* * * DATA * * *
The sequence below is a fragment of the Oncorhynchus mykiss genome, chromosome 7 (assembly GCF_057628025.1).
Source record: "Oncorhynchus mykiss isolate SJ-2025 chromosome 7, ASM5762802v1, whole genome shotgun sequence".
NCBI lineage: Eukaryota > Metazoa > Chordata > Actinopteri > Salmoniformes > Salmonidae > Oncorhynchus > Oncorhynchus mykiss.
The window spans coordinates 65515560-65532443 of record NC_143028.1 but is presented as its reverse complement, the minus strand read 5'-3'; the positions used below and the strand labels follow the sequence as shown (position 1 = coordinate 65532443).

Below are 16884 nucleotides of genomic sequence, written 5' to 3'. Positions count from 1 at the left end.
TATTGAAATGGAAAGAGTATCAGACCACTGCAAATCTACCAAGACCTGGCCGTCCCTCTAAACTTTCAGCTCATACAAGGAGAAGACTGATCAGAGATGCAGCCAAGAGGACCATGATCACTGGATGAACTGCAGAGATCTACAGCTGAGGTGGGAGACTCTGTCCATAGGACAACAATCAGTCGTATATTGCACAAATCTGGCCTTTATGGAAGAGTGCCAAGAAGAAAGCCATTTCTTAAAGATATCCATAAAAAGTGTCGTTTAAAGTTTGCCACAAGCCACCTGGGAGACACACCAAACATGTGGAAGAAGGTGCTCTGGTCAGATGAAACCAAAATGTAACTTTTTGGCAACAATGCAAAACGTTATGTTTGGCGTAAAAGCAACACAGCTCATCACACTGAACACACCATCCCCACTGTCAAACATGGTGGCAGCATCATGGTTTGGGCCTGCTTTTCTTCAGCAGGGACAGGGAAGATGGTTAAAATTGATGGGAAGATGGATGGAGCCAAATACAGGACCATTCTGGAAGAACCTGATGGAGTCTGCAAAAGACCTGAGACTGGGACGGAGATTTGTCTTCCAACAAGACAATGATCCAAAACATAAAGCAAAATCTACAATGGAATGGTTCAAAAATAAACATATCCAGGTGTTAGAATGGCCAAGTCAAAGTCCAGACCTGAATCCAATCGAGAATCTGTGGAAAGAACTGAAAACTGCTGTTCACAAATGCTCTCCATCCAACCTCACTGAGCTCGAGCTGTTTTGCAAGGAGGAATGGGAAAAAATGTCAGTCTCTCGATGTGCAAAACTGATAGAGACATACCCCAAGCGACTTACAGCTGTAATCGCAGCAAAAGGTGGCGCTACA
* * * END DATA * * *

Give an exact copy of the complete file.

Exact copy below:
The sequence below is a fragment of the Oncorhynchus mykiss genome, chromosome 7 (assembly GCF_057628025.1).
Source record: "Oncorhynchus mykiss isolate SJ-2025 chromosome 7, ASM5762802v1, whole genome shotgun sequence".
NCBI lineage: Eukaryota > Metazoa > Chordata > Actinopteri > Salmoniformes > Salmonidae > Oncorhynchus > Oncorhynchus mykiss.
The window spans coordinates 65515560-65532443 of record NC_143028.1 but is presented as its reverse complement, the minus strand read 5'-3'; the positions used below and the strand labels follow the sequence as shown (position 1 = coordinate 65532443).

Below are 16884 nucleotides of genomic sequence, written 5' to 3'. Positions count from 1 at the left end.
TATTGAAATGGAAAGAGTATCAGACCACTGCAAATCTACCAAGACCTGGCCGTCCCTCTAAACTTTCAGCTCATACAAGGAGAAGACTGATCAGAGATGCAGCCAAGAGGACCATGATCACTGGATGAACTGCAGAGATCTACAGCTGAGGTGGGAGACTCTGTCCATAGGACAACAATCAGTCGTATATTGCACAAATCTGGCCTTTATGGAAGAGTGCCAAGAAGAAAGCCATTTCTTAAAGATATCCATAAAAAGTGTCGTTTAAAGTTTGCCACAAGCCACCTGGGAGACACACCAAACATGTGGAAGAAGGTGCTCTGGTCAGATGAAACCAAAATGTAACTTTTTGGCAACAATGCAAAACGTTATGTTTGGCGTAAAAGCAACACAGCTCATCACACTGAACACACCATCCCCACTGTCAAACATGGTGGCAGCATCATGGTTTGGGCCTGCTTTTCTTCAGCAGGGACAGGGAAGATGGTTAAAATTGATGGGAAGATGGATGGAGCCAAATACAGGACCATTCTGGAAGAACCTGATGGAGTCTGCAAAAGACCTGAGACTGGGACGGAGATTTGTCTTCCAACAAGACAATGATCCAAAACATAAAGCAAAATCTACAATGGAATGGTTCAAAAATAAACATATCCAGGTGTTAGAATGGCCAAGTCAAAGTCCAGACCTGAATCCAATCGAGAATCTGTGGAAAGAACTGAAAACTGCTGTTCACAAATGCTCTCCATCCAACCTCACTGAGCTCGAGCTGTTTTGCAAGGAGGAATGGGAAAAAATGTCAGTCTCTCGATGTGCAAAACTGATAGAGACATACCCCAAGCGACTTACAGCTGTAATCGCAGCAAAAGGTGGCGCTACA